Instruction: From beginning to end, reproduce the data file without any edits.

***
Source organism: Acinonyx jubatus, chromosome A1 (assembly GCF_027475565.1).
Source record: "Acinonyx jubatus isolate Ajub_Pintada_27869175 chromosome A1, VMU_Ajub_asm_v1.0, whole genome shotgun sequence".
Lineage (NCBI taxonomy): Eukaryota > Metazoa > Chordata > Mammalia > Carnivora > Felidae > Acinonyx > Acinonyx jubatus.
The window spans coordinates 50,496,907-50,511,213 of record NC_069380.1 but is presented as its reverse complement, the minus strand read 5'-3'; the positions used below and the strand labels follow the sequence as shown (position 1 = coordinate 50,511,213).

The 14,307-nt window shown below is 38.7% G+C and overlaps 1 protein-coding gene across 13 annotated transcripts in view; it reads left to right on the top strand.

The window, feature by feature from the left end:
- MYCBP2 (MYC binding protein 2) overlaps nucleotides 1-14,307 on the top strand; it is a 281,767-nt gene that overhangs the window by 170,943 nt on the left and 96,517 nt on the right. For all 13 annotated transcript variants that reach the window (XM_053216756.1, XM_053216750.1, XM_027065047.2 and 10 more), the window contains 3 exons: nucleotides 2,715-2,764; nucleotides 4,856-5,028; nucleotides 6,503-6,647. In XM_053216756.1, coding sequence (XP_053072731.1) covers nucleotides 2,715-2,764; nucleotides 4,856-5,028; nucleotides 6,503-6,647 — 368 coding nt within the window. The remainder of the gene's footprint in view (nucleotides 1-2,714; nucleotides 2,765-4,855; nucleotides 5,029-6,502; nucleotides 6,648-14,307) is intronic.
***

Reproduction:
Source organism: Acinonyx jubatus, chromosome A1 (assembly GCF_027475565.1).
Source record: "Acinonyx jubatus isolate Ajub_Pintada_27869175 chromosome A1, VMU_Ajub_asm_v1.0, whole genome shotgun sequence".
Lineage (NCBI taxonomy): Eukaryota > Metazoa > Chordata > Mammalia > Carnivora > Felidae > Acinonyx > Acinonyx jubatus.
The window spans coordinates 50,496,907-50,511,213 of record NC_069380.1 but is presented as its reverse complement, the minus strand read 5'-3'; the positions used below and the strand labels follow the sequence as shown (position 1 = coordinate 50,511,213).

The 14,307-nt window shown below is 38.7% G+C and overlaps 1 protein-coding gene across 13 annotated transcripts in view; it reads left to right on the top strand.

The window, feature by feature from the left end:
- MYCBP2 (MYC binding protein 2) overlaps nucleotides 1-14,307 on the top strand; it is a 281,767-nt gene that overhangs the window by 170,943 nt on the left and 96,517 nt on the right. For all 13 annotated transcript variants that reach the window (XM_053216756.1, XM_053216750.1, XM_027065047.2 and 10 more), the window contains 3 exons: nucleotides 2,715-2,764; nucleotides 4,856-5,028; nucleotides 6,503-6,647. In XM_053216756.1, coding sequence (XP_053072731.1) covers nucleotides 2,715-2,764; nucleotides 4,856-5,028; nucleotides 6,503-6,647 — 368 coding nt within the window. The remainder of the gene's footprint in view (nucleotides 1-2,714; nucleotides 2,765-4,855; nucleotides 5,029-6,502; nucleotides 6,648-14,307) is intronic.